W. Comer Petheram, Kt., C.J.
1. This was a suit brought by the Nawab Bahadur of Murshidabad to recover possession of certain property, on the ground that it was a part of the State property of the Nizamut of Murshidabad which was wrongfully in the possession of the defendants under an alienation from the last Nawab Nazim.
2. The Subordinate Judge decreed the suit. The District Judge reversed his decision, and has dismissed the suit on the ground that the only person who could bring such a suit was the Secretary of State, that the title was in the Secretary of State, as representing the Government of India, and that no one could bring the suit but that person.
3. The matter has been argued before us by Mr. Evans, for the plaintiff and by Dr. Rash Behari Ghose for the defendants, and Mr. Evans, on this point which I have mentioned, relies upon the letter of the Agent to the Governor-General, which is referred to in the judgment of the District Judge.
4. That was a letter in which the Agent conveyed to the plaintiff, the Nawab Bahadur, the intentions of the Government with reference to his future, and as to his income, and the provision which was to be made for it; and in that letter he says, 'you will also have possession of the State lands and jewels.' Both Courts found that the property in question was part of the State lands referred to in that letter, but the District Judge considers that that letter did not transfer the title to this property to the Nawab Bahadur, and even if it did, it would be shut out by the Registration Act.
5. We think that it was not necessary that the letter in question should transfer the title to give a right of action in this case. These lands were found by the Commissioners to be a part of the State lands, and I do not think it is necessary for us to enquire in whom the title, in the English sense of the word, in these lands is vested. It is sufficient, we think, that the Government of the country, which had power to do what it pleased with these lands, informed the Nawab Bahadur, the present plaintiff, that he was to have possession of them for his life. It is not necessary for us to enquire what was the technical interest created in him for the purpose of this suit, that is to say, for the purpose of a suit to recover possession from a person who has no title. It is enough, we think, that he was entitled to the possession under a grant, or an authority, given him by the only person who could give him right of possession.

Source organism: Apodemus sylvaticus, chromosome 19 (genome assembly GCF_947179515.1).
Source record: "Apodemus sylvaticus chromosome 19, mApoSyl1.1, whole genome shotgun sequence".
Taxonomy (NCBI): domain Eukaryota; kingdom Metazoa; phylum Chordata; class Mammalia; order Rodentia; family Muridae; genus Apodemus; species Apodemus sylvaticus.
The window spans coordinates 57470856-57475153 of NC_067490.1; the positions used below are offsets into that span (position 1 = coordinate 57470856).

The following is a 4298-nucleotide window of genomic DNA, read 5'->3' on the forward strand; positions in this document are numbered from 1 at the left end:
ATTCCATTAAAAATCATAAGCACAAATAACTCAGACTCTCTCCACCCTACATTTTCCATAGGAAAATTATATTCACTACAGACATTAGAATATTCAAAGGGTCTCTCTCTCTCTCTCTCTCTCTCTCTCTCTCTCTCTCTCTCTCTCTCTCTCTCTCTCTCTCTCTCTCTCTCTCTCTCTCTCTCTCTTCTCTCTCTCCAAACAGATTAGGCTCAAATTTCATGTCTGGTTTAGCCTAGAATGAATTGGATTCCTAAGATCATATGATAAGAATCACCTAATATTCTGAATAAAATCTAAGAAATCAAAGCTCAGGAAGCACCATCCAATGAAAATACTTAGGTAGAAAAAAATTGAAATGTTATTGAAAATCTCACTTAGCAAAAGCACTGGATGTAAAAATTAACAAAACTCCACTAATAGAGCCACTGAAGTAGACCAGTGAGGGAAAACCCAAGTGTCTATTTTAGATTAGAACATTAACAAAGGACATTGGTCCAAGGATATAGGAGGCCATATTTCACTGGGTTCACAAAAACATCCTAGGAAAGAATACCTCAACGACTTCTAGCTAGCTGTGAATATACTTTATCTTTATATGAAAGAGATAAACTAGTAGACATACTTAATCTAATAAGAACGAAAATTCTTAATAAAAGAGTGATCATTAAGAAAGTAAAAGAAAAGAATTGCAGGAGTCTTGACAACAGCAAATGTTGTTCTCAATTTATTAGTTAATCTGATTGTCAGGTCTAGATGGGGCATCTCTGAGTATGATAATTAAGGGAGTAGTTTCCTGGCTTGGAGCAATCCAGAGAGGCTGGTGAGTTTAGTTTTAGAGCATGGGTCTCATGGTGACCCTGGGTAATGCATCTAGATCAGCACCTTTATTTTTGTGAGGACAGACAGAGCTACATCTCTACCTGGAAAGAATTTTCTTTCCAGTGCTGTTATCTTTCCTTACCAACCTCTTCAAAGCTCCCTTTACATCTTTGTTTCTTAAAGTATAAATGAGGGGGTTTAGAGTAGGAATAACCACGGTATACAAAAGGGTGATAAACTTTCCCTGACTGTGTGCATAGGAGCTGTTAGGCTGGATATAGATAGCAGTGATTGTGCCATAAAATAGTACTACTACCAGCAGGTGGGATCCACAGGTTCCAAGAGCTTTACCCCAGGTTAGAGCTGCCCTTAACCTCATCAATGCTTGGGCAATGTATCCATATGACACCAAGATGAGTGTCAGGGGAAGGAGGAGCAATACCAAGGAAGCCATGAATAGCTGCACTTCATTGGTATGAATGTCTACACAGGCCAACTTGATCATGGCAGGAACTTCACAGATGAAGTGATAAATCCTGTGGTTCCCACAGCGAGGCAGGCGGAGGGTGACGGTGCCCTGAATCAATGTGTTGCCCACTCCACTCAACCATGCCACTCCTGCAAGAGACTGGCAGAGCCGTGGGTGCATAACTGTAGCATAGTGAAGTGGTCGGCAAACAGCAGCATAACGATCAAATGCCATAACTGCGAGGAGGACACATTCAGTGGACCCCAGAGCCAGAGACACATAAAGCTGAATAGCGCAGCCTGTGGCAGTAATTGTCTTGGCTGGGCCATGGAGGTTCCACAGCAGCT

6. Then comes the objection which is raised by the learned District Judge that, even if this is so, it cannot be used because of the provisions of the Registration Act. We think it is enough to quote Section 90 of that Act, Sub-section (d), which provides that 'Sanads, inam title-deeds, and other documents purporting to be, or to evidence, grants or assignments by Government of land or of any interest in land' shall be exempted from registration.
7. If this is a grant by any one, it is a grant by Government, and consequently it is exempted from the operation of that Act, so that both the objections to this suit fail.
8. Then Dr. Rash Behari Ghose takes a point here that if you look at the Commissioners' award, as a whole, it will be found that it does not determine that this particular property was one of the State lands of this Nizamut, and consequently the Nawab is not entitled to possession of it under the award and under the letter, and he relies upon paragraph 24 of the award.
9. In that paragraph the Commissioners say--'We have confined our enquiries to the property now in the possession of the Nawab Nazim. It appears to us that the Act does not empower us to follow property which has been wrongfully alienated, or of which other parties have acquired wrongful possession.' Dr. Rash Behari Ghose says that, inasmuch as it appears that the alienation by the Nawab Nazim of this property had taken place before the date of this award, that shows that this award did not operate on this particular property. But this is recital only, and when one comes to the operative part of the award, the Commissioners deal with this property by name and declare it to be State land.
10. This, one would think, should be enough to decide this point; but, in addition to that, the same point had been argued in the Privy Council in the case of Omrao Begum v. The Government of India I.L.R. 9 Cal. 704 and in that case the same point was decided in exactly the same way. So that, both on principle and authority, we think this award clearly deals with this particular property, and declares it to be State property. We think that the letter, which authorized or informed the present plaintiff that he was entitled or was to hold possession of all these State lands, and which has been acted upon ever since, is sufficient to entitle him to bring an action for possession of this property against a person wrongfully in possession, and consequently this appeal must be allowed, the decree of the Lower Appellate Court reversed, and the decree of the Court of First Instance restored with all costs.